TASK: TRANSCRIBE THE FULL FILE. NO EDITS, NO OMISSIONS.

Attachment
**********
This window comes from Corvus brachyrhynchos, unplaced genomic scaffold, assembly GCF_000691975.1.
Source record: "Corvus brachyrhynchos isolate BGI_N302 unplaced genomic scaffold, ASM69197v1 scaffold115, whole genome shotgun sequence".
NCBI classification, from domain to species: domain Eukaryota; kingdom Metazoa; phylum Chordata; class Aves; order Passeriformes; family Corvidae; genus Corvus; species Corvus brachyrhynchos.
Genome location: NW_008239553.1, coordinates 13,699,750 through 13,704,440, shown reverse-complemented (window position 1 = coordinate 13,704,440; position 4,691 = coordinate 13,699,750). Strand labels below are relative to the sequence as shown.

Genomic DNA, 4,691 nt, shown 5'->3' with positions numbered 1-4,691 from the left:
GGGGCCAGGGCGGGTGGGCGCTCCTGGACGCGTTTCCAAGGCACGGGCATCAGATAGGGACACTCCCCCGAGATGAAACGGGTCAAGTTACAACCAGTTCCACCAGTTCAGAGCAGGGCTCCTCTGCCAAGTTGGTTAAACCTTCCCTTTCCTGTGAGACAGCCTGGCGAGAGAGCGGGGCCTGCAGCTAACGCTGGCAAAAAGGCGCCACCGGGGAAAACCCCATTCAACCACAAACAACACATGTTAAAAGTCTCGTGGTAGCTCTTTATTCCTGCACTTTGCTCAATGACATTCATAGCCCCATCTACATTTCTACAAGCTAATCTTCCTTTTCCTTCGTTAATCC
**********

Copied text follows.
This window comes from Corvus brachyrhynchos, unplaced genomic scaffold, assembly GCF_000691975.1.
Source record: "Corvus brachyrhynchos isolate BGI_N302 unplaced genomic scaffold, ASM69197v1 scaffold115, whole genome shotgun sequence".
NCBI classification, from domain to species: domain Eukaryota; kingdom Metazoa; phylum Chordata; class Aves; order Passeriformes; family Corvidae; genus Corvus; species Corvus brachyrhynchos.
Genome location: NW_008239553.1, coordinates 13,699,750 through 13,704,440, shown reverse-complemented (window position 1 = coordinate 13,704,440; position 4,691 = coordinate 13,699,750). Strand labels below are relative to the sequence as shown.

Genomic DNA, 4,691 nt, shown 5'->3' with positions numbered 1-4,691 from the left:
GGGGCCAGGGCGGGTGGGCGCTCCTGGACGCGTTTCCAAGGCACGGGCATCAGATAGGGACACTCCCCCGAGATGAAACGGGTCAAGTTACAACCAGTTCCACCAGTTCAGAGCAGGGCTCCTCTGCCAAGTTGGTTAAACCTTCCCTTTCCTGTGAGACAGCCTGGCGAGAGAGCGGGGCCTGCAGCTAACGCTGGCAAAAAGGCGCCACCGGGGAAAACCCCATTCAACCACAAACAACACATGTTAAAAGTCTCGTGGTAGCTCTTTATTCCTGCACTTTGCTCAATGACATTCATAGCCCCATCTACATTTCTACAAGCTAATCTTCCTTTTCCTTCGTTAATCC